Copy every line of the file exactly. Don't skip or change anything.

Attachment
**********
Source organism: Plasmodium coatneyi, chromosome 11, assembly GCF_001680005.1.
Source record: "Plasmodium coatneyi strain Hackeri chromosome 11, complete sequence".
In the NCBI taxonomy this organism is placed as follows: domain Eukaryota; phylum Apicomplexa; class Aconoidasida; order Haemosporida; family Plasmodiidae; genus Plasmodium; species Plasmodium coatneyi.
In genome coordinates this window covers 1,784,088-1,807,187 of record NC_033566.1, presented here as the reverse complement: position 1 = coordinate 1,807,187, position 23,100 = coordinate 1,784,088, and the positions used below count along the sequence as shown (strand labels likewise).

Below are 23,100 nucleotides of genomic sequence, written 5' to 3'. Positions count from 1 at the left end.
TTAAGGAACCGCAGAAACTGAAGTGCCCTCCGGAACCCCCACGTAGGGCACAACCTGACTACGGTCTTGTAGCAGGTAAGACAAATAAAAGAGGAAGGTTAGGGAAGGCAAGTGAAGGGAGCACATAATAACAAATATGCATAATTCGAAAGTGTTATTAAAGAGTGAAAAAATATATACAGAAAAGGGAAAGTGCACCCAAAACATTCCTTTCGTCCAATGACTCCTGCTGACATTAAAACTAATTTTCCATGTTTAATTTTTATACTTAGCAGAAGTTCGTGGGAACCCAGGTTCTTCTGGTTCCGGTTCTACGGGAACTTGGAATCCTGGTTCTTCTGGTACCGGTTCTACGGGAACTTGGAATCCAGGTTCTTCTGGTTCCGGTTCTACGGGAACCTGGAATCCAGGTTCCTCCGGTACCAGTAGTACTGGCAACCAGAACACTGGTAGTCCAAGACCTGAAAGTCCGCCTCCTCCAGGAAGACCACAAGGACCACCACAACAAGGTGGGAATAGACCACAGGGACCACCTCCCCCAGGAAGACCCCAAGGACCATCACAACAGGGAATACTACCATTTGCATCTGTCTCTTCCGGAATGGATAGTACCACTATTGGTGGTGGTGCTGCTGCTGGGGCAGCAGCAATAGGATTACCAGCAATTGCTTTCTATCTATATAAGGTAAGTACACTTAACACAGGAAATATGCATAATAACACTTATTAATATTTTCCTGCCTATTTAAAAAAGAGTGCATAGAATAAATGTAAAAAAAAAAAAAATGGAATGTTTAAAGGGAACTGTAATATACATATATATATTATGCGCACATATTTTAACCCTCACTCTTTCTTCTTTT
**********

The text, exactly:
Source organism: Plasmodium coatneyi, chromosome 11, assembly GCF_001680005.1.
Source record: "Plasmodium coatneyi strain Hackeri chromosome 11, complete sequence".
In the NCBI taxonomy this organism is placed as follows: domain Eukaryota; phylum Apicomplexa; class Aconoidasida; order Haemosporida; family Plasmodiidae; genus Plasmodium; species Plasmodium coatneyi.
In genome coordinates this window covers 1,784,088-1,807,187 of record NC_033566.1, presented here as the reverse complement: position 1 = coordinate 1,807,187, position 23,100 = coordinate 1,784,088, and the positions used below count along the sequence as shown (strand labels likewise).

Below are 23,100 nucleotides of genomic sequence, written 5' to 3'. Positions count from 1 at the left end.
TTAAGGAACCGCAGAAACTGAAGTGCCCTCCGGAACCCCCACGTAGGGCACAACCTGACTACGGTCTTGTAGCAGGTAAGACAAATAAAAGAGGAAGGTTAGGGAAGGCAAGTGAAGGGAGCACATAATAACAAATATGCATAATTCGAAAGTGTTATTAAAGAGTGAAAAAATATATACAGAAAAGGGAAAGTGCACCCAAAACATTCCTTTCGTCCAATGACTCCTGCTGACATTAAAACTAATTTTCCATGTTTAATTTTTATACTTAGCAGAAGTTCGTGGGAACCCAGGTTCTTCTGGTTCCGGTTCTACGGGAACTTGGAATCCTGGTTCTTCTGGTACCGGTTCTACGGGAACTTGGAATCCAGGTTCTTCTGGTTCCGGTTCTACGGGAACCTGGAATCCAGGTTCCTCCGGTACCAGTAGTACTGGCAACCAGAACACTGGTAGTCCAAGACCTGAAAGTCCGCCTCCTCCAGGAAGACCACAAGGACCACCACAACAAGGTGGGAATAGACCACAGGGACCACCTCCCCCAGGAAGACCCCAAGGACCATCACAACAGGGAATACTACCATTTGCATCTGTCTCTTCCGGAATGGATAGTACCACTATTGGTGGTGGTGCTGCTGCTGGGGCAGCAGCAATAGGATTACCAGCAATTGCTTTCTATCTATATAAGGTAAGTACACTTAACACAGGAAATATGCATAATAACACTTATTAATATTTTCCTGCCTATTTAAAAAAGAGTGCATAGAATAAATGTAAAAAAAAAAAAAATGGAATGTTTAAAGGGAACTGTAATATACATATATATATTATGCGCACATATTTTAACCCTCACTCTTTCTTCTTTT